Conversation: A mentoring conversation is a two-way exchange. It is above and beyond normal workplace communication. It is not about instructing or informing or gathering input. It may not be about anything directly related to work; it is one person with another fulfilling a very human need to talk.

Compassion: A common phrase in 2020 was “we’re all in the same boat”, but it might have been more accurate to say “we’re all in the same storm” because some people had it a lot tougher than others, to continue the metaphor, some of us were in great ocean liners while others were flailing around in the water without even a life raft in sight! A mentoring conversation brings compassion, the ability to hear another person’s experience and perceptions, accept and validate their feelings. Compassion allows us to be kinder, gentler, less judgmental of others and ourselves. It enables us to offer assistance, be that simply a safe space to vent, words of support and encouragement, or a conversation that explores practical ways to improve the situation.

After revolution, a re-created world must be built on trust, stability and hope. We can help build it. We don’t need to have a particular title or designated role, just evolve our style. We can become more skilled listeners, more empathetic, a little more deliberate in what we say and do and the way we say and do it. We can be mentors in so many ways at work, at home and in our communities.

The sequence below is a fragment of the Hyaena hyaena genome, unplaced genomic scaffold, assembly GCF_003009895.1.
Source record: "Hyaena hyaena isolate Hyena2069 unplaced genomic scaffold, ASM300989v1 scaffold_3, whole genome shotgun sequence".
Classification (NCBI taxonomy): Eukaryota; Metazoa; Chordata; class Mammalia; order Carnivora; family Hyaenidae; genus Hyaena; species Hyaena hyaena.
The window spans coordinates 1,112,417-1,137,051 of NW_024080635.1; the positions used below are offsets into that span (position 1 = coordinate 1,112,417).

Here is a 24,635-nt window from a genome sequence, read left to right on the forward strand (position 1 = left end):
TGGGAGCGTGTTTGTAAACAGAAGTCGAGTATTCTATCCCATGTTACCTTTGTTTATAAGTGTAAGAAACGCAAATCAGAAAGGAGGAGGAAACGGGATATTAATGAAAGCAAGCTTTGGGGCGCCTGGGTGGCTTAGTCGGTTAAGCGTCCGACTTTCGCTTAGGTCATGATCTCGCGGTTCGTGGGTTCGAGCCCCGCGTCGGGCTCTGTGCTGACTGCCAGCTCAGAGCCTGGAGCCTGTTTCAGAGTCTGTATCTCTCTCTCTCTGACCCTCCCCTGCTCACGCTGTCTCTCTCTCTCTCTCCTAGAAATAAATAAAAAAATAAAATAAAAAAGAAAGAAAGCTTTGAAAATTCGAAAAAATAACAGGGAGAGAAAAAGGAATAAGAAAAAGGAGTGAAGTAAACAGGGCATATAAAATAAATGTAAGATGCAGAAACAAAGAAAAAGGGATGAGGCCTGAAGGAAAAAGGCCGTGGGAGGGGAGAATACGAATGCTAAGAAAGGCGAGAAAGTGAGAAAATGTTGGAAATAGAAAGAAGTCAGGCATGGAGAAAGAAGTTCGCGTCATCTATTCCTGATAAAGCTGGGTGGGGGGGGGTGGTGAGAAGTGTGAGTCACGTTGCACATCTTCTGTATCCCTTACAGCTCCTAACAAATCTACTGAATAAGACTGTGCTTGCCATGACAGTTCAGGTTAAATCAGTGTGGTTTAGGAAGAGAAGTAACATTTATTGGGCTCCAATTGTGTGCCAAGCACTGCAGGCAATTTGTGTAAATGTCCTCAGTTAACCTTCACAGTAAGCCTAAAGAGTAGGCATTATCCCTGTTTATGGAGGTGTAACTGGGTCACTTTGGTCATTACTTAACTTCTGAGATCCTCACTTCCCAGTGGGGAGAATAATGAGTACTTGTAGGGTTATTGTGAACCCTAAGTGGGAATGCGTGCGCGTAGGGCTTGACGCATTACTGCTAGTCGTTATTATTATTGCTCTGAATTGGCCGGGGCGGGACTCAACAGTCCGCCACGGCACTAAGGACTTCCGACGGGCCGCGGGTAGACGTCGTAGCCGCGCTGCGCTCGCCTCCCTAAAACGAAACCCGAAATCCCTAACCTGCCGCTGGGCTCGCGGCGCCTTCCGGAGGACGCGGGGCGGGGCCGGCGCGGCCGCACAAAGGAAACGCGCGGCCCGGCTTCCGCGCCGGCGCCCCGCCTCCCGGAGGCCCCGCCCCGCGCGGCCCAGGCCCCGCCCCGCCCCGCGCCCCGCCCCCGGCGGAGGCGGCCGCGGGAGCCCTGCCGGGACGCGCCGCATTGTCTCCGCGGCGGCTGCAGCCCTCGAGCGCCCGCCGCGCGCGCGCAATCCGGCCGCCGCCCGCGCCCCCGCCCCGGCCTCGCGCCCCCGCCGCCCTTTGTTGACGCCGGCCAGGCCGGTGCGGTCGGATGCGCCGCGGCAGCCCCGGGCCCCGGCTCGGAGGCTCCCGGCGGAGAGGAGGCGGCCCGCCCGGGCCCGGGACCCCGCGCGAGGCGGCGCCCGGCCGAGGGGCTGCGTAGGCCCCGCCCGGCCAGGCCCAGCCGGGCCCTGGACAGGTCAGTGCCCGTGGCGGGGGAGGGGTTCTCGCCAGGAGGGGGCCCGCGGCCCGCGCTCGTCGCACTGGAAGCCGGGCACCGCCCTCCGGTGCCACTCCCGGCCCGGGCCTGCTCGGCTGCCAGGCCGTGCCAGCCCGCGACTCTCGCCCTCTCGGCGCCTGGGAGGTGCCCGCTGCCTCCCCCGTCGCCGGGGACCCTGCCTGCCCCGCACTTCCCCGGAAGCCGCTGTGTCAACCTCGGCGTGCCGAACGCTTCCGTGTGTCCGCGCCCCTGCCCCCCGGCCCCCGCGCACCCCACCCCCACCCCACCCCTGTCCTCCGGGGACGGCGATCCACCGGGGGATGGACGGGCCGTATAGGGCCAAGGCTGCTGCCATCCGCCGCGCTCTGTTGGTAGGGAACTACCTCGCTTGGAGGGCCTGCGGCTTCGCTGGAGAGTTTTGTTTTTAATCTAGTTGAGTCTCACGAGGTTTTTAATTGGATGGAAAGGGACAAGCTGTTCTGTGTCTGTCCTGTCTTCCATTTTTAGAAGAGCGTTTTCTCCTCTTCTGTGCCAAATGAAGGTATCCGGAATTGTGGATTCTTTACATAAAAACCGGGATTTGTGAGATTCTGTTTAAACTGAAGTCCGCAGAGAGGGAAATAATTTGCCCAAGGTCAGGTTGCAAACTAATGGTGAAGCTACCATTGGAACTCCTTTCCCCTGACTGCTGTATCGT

Informal Mentoring Opportunities

  1. Peer Mentoring: a colleague who can listen and understand, shed light on an issue or offer a different approach to a work challenge
  1. Reciprocal Mentoring: a friend, relative, co-worker or community member with rapport and empathy who will mentor and be mentored in turn
  1. Mentoring Moments: a spontaneous conversation that becomes reflective and creates insight or ideas that can be actioned
  1. Casual Coaching: an impromptu collaboration where someone with greater or specialist experience assists another’s skill development
  1. Mentoring Style: deliberately choosing to have a positive influence, when appropriate, by incorporating mentoring conversations into regular behaviour